Meditations on inaugural poetic justice

At the frosty noon hour on January 20, 1961, President John F. Kennedy took the oath of office as the 35th President of the United States. He made a choice that day not to wear a coat; he wanted to demonstrate his resiliency at the height of the Cold War. Kennedy brought the arts and humanities to the White House during his short presidency and his family would continue to celebrate his legacy by establishing what are now among the most heralded honors that American artists can receive. On that day, he demonstrated his commitment to the literary arts by inviting the elder statespoet Robert Frost to read the nation’s first inaugural poem.

Nine days from his eighty-sixth birthday, Frost offered “The Gift Outright,” a poem that Kennedy had requested. Those in attendance watched the poet’s breath punctuate the air as he recited each syllable from memory, invoking the promise of a new era of democracy. He had planned to open by reading a second poem he’d written just two days before titled “Dedication” and retitled “For John F. Kennedy His Inauguration,” but the glare of the sun thwarted his effort to read from the page once before the lectern.

Reading “Dedication” it’s clear that Frost believed that poetry held a powerful place in reminding the nation that a government is only as effective as its ability to celebrate the arts, imagine, and dream:

Come fresh from an election
like the last,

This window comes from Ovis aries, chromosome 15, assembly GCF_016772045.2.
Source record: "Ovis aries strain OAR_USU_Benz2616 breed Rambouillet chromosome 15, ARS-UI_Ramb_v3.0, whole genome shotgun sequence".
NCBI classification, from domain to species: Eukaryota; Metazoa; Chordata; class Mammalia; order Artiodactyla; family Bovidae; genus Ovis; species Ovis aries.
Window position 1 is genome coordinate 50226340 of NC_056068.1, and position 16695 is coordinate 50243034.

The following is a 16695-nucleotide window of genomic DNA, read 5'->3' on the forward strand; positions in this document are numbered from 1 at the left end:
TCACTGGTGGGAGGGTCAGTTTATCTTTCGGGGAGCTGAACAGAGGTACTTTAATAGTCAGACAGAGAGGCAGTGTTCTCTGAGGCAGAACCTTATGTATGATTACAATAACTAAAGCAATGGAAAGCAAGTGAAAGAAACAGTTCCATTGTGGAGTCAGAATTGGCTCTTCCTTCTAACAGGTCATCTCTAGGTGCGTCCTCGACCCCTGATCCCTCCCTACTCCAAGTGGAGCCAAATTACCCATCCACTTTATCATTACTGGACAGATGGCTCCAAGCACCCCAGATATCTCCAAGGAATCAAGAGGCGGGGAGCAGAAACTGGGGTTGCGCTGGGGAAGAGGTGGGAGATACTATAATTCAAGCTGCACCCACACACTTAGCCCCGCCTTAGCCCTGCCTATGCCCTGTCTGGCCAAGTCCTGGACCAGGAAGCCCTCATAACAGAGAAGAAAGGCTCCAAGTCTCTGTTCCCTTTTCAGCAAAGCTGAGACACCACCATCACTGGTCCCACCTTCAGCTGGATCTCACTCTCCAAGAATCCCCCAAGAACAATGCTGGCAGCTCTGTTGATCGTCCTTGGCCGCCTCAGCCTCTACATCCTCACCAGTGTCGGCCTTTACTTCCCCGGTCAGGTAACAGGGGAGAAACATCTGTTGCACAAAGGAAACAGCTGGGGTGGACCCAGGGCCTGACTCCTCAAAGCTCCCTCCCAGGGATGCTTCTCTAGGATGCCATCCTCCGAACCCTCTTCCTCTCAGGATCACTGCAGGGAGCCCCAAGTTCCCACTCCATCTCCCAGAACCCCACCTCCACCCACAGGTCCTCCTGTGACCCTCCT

The greatest vote a people ever cast,

So close yet sure to be abided by,

It is no miracle our mood is high.

Courage is in the air in bracing whiffs

Better than all the stalemate
an’s and ifs.

Lines like these invoked by Frost are why the absence of an inaugural poem on January 20, 2017, at the inauguration of the 45th President of the United States, while not surprising, still disappointed this poet.

For weeks, I wracked my brain trying to imagine what American poet would take the devil’s bait of Warhol’s fifteen minutes of fame or as long as it took to read a poem, whichever was shorter. I couldn’t come up with any poet I knew. This was a ridiculous exercise at best. I should have known better that a president-elect who would like nothing more than to abolish the National Endowment of the Arts would not instruct his inaugural planners to recruit a poet to deliver words to the people as a mindful touchstone to governing in the 21st century.

With a twinge of fairness, I find it important to divulge that John F. Kennedy’s cultured gesture of including poetry at his presidential inauguration did not become regular presidential fare. The part of the nation that longed for poets to return would have to wait thirty-three years for Maya Angelou to step into the light of January 20, 1993, at Bill Clinton’s inauguration and sing her invocation “On the Pulse of Morning,” an absorption of a nation’s rays of hope:

The image of your most public self.

Lift up your hearts.

Each new hour holds new chances

For new beginnings.

Do not be wedded forever

To fear, yoked eternally

To brutishness.

The horizon leans forward,

Offering you space to place new steps of change.

Four years later at Clinton’s second inauguration, Miller Williams, acclaimed author, but better known to Baby Boomers as the father of singer-songwriter Lucinda Williams, would echo Angelou’s call with his own compelling response called “Of History and Hope”.

And then again, the tide turned. Poetry as part of presidential ceremony had to wait eight years for the call of Barack Obama to lift the hopes of an America traumatized by an election stolen, by four commercial flights gone berserk, and by a never-ending war on terror that mostly manufactured more geopolitical terror. On January 2009, Elizabeth Alexander rekindled the spirit of Maya Angelou with her “Praise Song for the Day,” a litany of uplifting verse to honor the country’s break with its long streak of presidential white supremacy:

Praise song for struggle, praise song for the day.

Praise song for every
hand-lettered sign,

the figuring-it-out at kitchen tables.